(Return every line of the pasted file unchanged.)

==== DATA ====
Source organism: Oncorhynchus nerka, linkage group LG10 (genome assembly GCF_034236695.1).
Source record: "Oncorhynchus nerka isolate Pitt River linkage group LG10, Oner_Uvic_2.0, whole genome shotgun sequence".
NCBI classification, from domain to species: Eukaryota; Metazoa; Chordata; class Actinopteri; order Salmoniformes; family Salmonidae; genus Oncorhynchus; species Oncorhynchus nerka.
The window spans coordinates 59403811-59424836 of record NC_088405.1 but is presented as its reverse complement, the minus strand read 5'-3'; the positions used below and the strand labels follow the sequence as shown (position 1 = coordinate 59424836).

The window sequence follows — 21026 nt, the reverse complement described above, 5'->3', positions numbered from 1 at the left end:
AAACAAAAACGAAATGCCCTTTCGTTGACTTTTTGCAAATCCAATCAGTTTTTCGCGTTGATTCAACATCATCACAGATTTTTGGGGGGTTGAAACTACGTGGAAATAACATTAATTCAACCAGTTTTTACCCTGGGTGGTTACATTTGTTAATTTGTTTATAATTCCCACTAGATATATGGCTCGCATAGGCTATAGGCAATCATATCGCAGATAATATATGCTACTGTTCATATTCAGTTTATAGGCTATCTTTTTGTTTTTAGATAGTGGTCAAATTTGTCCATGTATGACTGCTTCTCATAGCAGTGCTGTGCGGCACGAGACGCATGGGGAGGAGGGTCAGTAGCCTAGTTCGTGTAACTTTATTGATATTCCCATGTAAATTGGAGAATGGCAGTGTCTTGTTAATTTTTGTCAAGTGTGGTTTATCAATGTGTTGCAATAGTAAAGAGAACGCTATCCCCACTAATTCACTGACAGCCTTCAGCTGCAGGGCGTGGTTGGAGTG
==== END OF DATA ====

Source organism: Oncorhynchus nerka, linkage group LG10 (genome assembly GCF_034236695.1).
Source record: "Oncorhynchus nerka isolate Pitt River linkage group LG10, Oner_Uvic_2.0, whole genome shotgun sequence".
NCBI classification, from domain to species: Eukaryota; Metazoa; Chordata; class Actinopteri; order Salmoniformes; family Salmonidae; genus Oncorhynchus; species Oncorhynchus nerka.
The window spans coordinates 59403811-59424836 of record NC_088405.1 but is presented as its reverse complement, the minus strand read 5'-3'; the positions used below and the strand labels follow the sequence as shown (position 1 = coordinate 59424836).

The window sequence follows — 21026 nt, the reverse complement described above, 5'->3', positions numbered from 1 at the left end:
AAACAAAAACGAAATGCCCTTTCGTTGACTTTTTGCAAATCCAATCAGTTTTTCGCGTTGATTCAACATCATCACAGATTTTTGGGGGGTTGAAACTACGTGGAAATAACATTAATTCAACCAGTTTTTACCCTGGGTGGTTACATTTGTTAATTTGTTTATAATTCCCACTAGATATATGGCTCGCATAGGCTATAGGCAATCATATCGCAGATAATATATGCTACTGTTCATATTCAGTTTATAGGCTATCTTTTTGTTTTTAGATAGTGGTCAAATTTGTCCATGTATGACTGCTTCTCATAGCAGTGCTGTGCGGCACGAGACGCATGGGGAGGAGGGTCAGTAGCCTAGTTCGTGTAACTTTATTGATATTCCCATGTAAATTGGAGAATGGCAGTGTCTTGTTAATTTTTGTCAAGTGTGGTTTATCAATGTGTTGCAATAGTAAAGAGAACGCTATCCCCACTAATTCACTGACAGCCTTCAGCTGCAGGGCGTGGTTGGAGTG